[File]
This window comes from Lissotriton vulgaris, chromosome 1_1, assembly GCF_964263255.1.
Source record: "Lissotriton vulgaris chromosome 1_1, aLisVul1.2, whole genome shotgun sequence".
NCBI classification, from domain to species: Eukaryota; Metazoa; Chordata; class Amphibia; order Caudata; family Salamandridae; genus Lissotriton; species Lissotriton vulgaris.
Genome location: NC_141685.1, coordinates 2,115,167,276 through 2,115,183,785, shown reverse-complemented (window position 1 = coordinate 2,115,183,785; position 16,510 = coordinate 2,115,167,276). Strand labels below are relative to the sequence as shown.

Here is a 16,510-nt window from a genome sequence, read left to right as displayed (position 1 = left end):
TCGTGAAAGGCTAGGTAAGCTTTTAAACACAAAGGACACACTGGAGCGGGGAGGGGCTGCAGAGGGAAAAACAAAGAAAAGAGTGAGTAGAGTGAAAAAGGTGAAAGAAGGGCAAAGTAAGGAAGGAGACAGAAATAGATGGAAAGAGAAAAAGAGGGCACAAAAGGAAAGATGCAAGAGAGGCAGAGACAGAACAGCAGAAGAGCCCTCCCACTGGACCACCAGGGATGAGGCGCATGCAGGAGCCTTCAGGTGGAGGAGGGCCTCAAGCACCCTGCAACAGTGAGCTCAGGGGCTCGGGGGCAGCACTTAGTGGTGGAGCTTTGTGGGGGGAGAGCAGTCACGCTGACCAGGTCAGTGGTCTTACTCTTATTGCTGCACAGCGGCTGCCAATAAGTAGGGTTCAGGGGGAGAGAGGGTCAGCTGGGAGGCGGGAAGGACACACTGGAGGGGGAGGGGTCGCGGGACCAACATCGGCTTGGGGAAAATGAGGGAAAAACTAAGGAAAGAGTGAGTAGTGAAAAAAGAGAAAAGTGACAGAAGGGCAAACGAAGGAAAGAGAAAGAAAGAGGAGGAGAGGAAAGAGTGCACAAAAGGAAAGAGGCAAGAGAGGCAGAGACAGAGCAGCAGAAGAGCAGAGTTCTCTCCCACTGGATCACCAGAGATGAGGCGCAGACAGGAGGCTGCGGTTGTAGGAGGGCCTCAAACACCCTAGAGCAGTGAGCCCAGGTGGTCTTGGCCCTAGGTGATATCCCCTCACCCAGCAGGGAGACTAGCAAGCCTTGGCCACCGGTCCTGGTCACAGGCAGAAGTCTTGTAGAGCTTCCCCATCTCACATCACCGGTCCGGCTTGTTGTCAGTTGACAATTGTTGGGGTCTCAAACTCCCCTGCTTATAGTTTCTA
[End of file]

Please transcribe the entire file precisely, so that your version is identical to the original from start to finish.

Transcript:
This window comes from Lissotriton vulgaris, chromosome 1_1, assembly GCF_964263255.1.
Source record: "Lissotriton vulgaris chromosome 1_1, aLisVul1.2, whole genome shotgun sequence".
NCBI classification, from domain to species: Eukaryota; Metazoa; Chordata; class Amphibia; order Caudata; family Salamandridae; genus Lissotriton; species Lissotriton vulgaris.
Genome location: NC_141685.1, coordinates 2,115,167,276 through 2,115,183,785, shown reverse-complemented (window position 1 = coordinate 2,115,183,785; position 16,510 = coordinate 2,115,167,276). Strand labels below are relative to the sequence as shown.

Here is a 16,510-nt window from a genome sequence, read left to right as displayed (position 1 = left end):
TCGTGAAAGGCTAGGTAAGCTTTTAAACACAAAGGACACACTGGAGCGGGGAGGGGCTGCAGAGGGAAAAACAAAGAAAAGAGTGAGTAGAGTGAAAAAGGTGAAAGAAGGGCAAAGTAAGGAAGGAGACAGAAATAGATGGAAAGAGAAAAAGAGGGCACAAAAGGAAAGATGCAAGAGAGGCAGAGACAGAACAGCAGAAGAGCCCTCCCACTGGACCACCAGGGATGAGGCGCATGCAGGAGCCTTCAGGTGGAGGAGGGCCTCAAGCACCCTGCAACAGTGAGCTCAGGGGCTCGGGGGCAGCACTTAGTGGTGGAGCTTTGTGGGGGGAGAGCAGTCACGCTGACCAGGTCAGTGGTCTTACTCTTATTGCTGCACAGCGGCTGCCAATAAGTAGGGTTCAGGGGGAGAGAGGGTCAGCTGGGAGGCGGGAAGGACACACTGGAGGGGGAGGGGTCGCGGGACCAACATCGGCTTGGGGAAAATGAGGGAAAAACTAAGGAAAGAGTGAGTAGTGAAAAAAGAGAAAAGTGACAGAAGGGCAAACGAAGGAAAGAGAAAGAAAGAGGAGGAGAGGAAAGAGTGCACAAAAGGAAAGAGGCAAGAGAGGCAGAGACAGAGCAGCAGAAGAGCAGAGTTCTCTCCCACTGGATCACCAGAGATGAGGCGCAGACAGGAGGCTGCGGTTGTAGGAGGGCCTCAAACACCCTAGAGCAGTGAGCCCAGGTGGTCTTGGCCCTAGGTGATATCCCCTCACCCAGCAGGGAGACTAGCAAGCCTTGGCCACCGGTCCTGGTCACAGGCAGAAGTCTTGTAGAGCTTCCCCATCTCACATCACCGGTCCGGCTTGTTGTCAGTTGACAATTGTTGGGGTCTCAAACTCCCCTGCTTATAGTTTCTA